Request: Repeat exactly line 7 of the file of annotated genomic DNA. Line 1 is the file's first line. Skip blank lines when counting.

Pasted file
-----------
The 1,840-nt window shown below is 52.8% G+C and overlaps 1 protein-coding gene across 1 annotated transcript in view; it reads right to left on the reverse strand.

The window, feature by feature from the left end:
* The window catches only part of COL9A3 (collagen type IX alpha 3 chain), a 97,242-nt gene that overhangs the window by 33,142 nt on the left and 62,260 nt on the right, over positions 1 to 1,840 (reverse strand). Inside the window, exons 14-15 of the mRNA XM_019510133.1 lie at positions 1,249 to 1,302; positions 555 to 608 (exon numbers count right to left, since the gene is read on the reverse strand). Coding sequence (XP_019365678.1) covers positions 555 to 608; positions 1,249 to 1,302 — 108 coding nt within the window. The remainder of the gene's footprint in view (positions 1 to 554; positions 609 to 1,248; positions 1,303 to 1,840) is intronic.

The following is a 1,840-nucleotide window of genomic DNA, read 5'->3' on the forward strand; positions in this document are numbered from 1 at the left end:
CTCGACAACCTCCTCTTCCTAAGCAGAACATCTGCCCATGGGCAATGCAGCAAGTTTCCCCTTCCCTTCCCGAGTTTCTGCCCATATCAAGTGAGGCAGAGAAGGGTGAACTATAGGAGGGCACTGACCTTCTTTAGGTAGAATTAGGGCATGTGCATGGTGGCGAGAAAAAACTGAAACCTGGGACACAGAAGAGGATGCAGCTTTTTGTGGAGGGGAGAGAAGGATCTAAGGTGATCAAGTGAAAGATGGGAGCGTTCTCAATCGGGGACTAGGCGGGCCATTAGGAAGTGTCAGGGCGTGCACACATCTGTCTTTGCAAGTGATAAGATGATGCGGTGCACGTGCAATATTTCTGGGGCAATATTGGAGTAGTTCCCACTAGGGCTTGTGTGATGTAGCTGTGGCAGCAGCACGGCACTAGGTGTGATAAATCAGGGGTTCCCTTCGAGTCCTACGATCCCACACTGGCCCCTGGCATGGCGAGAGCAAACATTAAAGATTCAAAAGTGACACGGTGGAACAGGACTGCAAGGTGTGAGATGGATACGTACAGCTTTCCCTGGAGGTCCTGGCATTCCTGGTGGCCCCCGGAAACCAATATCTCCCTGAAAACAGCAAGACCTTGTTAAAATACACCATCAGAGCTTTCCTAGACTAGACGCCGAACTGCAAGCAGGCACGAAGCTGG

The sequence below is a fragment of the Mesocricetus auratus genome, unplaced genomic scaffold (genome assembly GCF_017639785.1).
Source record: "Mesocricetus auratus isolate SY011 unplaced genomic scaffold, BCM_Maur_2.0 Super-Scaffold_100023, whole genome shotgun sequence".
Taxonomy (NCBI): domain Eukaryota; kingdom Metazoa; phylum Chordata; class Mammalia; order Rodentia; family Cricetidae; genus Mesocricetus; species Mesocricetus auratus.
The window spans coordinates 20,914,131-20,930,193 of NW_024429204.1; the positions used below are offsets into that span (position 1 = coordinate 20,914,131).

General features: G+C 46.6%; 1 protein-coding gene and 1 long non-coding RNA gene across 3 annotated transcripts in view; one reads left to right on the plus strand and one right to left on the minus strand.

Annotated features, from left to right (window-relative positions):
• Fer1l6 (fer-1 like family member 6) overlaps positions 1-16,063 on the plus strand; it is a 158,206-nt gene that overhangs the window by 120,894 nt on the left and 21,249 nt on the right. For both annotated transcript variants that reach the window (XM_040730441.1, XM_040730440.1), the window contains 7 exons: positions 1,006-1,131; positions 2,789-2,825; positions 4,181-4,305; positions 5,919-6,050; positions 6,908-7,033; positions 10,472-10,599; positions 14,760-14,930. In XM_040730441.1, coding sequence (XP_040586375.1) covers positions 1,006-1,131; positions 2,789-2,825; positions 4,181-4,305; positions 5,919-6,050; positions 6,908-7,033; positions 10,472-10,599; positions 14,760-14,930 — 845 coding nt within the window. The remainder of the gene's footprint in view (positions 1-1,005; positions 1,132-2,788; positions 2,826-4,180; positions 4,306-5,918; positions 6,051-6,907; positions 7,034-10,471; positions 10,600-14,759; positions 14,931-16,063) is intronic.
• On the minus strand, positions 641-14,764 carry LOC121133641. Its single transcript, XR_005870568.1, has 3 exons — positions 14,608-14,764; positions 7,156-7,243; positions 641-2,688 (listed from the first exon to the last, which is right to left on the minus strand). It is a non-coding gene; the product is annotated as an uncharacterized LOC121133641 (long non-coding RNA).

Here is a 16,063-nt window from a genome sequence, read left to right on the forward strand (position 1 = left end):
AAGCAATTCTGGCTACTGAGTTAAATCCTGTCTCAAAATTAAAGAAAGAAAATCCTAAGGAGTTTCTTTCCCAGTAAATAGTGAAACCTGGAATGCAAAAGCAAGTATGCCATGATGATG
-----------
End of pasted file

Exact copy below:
Source record: "Mesocricetus auratus isolate SY011 unplaced genomic scaffold, BCM_Maur_2.0 Super-Scaffold_100023, whole genome shotgun sequence".